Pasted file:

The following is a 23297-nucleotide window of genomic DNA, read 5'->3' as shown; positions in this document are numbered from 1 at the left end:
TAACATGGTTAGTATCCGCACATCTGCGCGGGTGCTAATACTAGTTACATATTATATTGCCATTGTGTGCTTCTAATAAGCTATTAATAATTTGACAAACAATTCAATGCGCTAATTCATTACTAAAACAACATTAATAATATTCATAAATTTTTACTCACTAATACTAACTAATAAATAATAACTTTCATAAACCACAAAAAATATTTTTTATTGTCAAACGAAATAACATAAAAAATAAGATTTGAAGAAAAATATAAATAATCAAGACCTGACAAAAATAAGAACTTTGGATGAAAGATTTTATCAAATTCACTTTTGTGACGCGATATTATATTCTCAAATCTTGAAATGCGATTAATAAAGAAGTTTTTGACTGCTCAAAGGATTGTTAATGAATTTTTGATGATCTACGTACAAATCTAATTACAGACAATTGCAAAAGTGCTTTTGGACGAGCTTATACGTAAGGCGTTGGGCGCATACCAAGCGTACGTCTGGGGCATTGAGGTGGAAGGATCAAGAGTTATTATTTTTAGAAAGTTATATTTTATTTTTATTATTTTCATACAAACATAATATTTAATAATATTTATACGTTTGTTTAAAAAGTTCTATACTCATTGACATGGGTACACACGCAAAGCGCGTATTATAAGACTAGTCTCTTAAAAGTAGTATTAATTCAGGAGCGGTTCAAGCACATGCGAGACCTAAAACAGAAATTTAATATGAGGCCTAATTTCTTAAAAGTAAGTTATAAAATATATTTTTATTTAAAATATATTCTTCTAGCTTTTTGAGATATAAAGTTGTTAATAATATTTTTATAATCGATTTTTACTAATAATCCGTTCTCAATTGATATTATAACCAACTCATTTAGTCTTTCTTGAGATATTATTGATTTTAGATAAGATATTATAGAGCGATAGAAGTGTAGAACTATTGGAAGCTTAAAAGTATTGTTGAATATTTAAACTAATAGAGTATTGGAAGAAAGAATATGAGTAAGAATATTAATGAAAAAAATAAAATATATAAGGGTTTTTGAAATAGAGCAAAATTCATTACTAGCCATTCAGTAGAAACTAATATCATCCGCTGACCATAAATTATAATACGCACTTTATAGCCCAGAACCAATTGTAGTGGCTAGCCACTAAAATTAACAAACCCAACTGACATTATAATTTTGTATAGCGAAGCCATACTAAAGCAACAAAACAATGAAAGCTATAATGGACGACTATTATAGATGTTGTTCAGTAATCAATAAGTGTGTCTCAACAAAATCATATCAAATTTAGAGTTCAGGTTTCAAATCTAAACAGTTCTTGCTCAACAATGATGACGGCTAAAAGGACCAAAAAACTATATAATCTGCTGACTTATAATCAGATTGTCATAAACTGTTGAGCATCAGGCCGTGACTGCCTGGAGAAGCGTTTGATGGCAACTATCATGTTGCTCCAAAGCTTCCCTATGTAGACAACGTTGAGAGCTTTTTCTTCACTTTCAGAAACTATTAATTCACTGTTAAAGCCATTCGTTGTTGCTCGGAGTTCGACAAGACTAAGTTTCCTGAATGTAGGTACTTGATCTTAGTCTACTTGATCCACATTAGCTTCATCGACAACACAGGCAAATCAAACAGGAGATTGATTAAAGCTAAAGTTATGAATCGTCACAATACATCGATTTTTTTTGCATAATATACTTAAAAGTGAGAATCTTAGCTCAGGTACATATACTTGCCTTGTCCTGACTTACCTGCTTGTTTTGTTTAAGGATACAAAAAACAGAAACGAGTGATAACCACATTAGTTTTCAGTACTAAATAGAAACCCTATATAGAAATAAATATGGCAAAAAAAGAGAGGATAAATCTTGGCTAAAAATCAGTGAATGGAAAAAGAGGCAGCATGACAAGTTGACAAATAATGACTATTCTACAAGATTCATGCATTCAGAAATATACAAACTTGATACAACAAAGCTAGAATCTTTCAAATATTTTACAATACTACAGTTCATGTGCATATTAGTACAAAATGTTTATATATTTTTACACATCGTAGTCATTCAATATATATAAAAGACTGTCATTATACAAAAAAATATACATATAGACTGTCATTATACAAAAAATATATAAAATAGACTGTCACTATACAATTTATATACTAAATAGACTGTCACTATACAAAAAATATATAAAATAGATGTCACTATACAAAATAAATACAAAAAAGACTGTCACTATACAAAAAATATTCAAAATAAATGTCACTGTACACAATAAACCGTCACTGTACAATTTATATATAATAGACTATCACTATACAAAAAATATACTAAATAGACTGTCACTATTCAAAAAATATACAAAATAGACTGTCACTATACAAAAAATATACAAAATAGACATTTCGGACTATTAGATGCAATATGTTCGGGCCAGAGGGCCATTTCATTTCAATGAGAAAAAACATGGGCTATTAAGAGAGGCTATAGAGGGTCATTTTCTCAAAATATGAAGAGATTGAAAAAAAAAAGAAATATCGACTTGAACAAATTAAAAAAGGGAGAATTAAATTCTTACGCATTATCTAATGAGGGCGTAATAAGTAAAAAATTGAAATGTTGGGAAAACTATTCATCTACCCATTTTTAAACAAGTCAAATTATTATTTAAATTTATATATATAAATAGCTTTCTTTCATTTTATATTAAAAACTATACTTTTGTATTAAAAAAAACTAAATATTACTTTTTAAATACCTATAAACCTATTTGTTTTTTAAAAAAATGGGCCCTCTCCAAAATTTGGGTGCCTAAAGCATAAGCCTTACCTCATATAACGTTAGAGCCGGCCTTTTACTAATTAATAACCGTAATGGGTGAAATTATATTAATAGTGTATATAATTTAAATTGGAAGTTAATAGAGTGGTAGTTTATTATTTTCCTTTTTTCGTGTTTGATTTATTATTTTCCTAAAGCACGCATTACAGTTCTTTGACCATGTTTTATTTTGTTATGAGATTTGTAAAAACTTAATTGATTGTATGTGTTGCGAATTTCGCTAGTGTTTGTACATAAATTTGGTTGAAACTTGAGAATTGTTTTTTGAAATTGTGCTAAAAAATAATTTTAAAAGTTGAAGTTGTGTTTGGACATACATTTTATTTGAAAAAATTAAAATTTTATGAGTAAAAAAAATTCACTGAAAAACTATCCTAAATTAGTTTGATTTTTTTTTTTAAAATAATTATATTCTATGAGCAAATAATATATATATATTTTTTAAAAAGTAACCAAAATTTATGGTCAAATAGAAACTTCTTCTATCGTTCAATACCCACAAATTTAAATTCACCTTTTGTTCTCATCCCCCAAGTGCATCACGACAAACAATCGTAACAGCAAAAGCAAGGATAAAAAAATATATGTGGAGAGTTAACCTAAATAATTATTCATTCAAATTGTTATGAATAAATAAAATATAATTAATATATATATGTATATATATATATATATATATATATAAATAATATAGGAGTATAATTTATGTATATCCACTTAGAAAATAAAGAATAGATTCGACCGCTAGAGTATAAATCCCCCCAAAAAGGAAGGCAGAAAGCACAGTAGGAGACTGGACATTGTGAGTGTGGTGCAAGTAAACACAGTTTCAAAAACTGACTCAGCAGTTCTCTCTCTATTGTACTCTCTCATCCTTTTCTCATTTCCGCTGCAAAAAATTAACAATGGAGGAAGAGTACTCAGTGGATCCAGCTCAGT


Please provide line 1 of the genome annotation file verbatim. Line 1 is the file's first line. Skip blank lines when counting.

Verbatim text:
The following is a 23297-nucleotide window of genomic DNA, read 5'->3' as shown; positions in this document are numbered from 1 at the left end: